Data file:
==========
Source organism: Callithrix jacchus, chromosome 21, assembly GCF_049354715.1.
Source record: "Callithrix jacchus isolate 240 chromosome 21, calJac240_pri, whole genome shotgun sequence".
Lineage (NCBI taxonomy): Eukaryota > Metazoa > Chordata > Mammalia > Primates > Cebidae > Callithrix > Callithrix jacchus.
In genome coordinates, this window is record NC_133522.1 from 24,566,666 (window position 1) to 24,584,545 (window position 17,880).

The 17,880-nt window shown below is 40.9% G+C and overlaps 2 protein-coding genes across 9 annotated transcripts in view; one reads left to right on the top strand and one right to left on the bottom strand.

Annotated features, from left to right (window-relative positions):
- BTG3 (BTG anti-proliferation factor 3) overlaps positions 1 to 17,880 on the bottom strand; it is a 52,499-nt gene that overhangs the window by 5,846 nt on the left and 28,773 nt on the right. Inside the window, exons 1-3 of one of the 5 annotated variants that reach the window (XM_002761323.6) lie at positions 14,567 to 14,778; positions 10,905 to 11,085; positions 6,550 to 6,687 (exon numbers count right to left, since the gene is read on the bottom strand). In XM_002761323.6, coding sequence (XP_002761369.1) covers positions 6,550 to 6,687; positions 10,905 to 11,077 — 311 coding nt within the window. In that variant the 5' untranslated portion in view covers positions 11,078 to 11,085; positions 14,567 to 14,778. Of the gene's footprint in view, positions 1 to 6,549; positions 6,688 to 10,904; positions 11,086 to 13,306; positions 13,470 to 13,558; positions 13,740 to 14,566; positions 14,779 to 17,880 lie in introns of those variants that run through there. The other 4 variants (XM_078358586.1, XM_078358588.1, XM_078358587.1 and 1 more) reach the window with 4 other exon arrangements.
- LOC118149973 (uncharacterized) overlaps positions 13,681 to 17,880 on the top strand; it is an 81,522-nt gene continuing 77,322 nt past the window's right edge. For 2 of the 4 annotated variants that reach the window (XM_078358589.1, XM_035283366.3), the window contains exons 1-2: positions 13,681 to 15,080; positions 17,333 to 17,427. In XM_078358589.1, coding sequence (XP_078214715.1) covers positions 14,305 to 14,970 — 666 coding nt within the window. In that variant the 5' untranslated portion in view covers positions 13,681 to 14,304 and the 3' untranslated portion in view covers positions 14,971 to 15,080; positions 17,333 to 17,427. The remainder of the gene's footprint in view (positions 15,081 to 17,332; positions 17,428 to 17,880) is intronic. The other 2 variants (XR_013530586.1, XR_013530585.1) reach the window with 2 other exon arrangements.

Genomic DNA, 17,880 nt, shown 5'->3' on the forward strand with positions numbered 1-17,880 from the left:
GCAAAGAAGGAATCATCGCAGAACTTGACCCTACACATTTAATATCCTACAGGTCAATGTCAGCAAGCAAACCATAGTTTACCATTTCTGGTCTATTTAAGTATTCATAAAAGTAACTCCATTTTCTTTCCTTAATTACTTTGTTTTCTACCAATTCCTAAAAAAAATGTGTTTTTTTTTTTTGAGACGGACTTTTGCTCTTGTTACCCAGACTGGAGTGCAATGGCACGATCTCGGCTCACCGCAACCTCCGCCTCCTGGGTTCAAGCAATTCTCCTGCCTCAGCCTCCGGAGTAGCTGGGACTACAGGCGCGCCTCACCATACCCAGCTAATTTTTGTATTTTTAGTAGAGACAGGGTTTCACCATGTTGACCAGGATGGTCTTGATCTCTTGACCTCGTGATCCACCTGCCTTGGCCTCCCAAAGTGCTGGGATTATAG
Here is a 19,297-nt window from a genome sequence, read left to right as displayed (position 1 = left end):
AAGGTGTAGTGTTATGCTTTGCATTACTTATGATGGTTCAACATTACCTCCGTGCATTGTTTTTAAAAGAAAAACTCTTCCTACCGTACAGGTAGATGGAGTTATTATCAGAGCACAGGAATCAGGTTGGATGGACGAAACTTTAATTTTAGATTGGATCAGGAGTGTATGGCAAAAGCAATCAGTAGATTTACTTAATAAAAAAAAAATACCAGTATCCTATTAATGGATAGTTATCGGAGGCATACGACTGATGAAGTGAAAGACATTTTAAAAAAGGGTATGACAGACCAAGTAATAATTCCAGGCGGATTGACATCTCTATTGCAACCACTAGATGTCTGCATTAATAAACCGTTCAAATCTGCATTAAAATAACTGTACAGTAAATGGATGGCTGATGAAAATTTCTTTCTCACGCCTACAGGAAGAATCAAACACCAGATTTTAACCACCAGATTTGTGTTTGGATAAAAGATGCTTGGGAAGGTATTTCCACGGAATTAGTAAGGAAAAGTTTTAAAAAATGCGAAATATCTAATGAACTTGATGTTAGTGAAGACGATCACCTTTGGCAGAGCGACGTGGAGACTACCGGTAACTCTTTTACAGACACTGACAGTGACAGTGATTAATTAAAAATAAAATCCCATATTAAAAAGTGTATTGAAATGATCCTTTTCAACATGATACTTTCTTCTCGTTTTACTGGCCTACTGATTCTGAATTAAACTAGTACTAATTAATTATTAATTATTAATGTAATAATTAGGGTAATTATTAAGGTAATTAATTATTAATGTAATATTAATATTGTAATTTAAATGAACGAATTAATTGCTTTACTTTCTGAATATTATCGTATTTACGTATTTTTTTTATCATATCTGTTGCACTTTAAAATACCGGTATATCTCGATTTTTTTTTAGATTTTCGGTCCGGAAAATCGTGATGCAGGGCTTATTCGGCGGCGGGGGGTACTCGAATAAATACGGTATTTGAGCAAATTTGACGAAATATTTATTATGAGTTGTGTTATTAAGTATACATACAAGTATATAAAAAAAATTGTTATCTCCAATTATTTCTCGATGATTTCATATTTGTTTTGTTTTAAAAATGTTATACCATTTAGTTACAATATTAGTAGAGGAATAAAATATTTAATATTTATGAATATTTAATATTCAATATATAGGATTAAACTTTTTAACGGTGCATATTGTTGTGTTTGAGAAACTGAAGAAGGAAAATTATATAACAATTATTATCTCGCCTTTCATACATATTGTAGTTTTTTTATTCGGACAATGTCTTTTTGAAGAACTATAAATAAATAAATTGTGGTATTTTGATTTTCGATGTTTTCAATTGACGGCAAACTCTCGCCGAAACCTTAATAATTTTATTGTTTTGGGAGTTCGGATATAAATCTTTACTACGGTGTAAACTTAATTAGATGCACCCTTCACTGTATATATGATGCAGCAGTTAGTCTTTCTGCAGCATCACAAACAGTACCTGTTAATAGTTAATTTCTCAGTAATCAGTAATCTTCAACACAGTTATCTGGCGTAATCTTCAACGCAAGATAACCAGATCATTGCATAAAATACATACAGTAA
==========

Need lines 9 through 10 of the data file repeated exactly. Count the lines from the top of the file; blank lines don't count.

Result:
Genomic DNA, 17,880 nt, shown 5'->3' on the forward strand with positions numbered 1-17,880 from the left:
GCAAAGAAGGAATCATCGCAGAACTTGACCCTACACATTTAATATCCTACAGGTCAATGTCAGCAAGCAAACCATAGTTTACCATTTCTGGTCTATTTAAGTATTCATAAAAGTAACTCCATTTTCTTTCCTTAATTACTTTGTTTTCTACCAATTCCTAAAAAAAATGTGTTTTTTTTTTTTGAGACGGACTTTTGCTCTTGTTACCCAGACTGGAGTGCAATGGCACGATCTCGGCTCACCGCAACCTCCGCCTCCTGGGTTCAAGCAATTCTCCTGCCTCAGCCTCCGGAGTAGCTGGGACTACAGGCGCGCCTCACCATACCCAGCTAATTTTTGTATTTTTAGTAGAGACAGGGTTTCACCATGTTGACCAGGATGGTCTTGATCTCTTGACCTCGTGATCCACCTGCCTTGGCCTCCCAAAGTGCTGGGATTATAG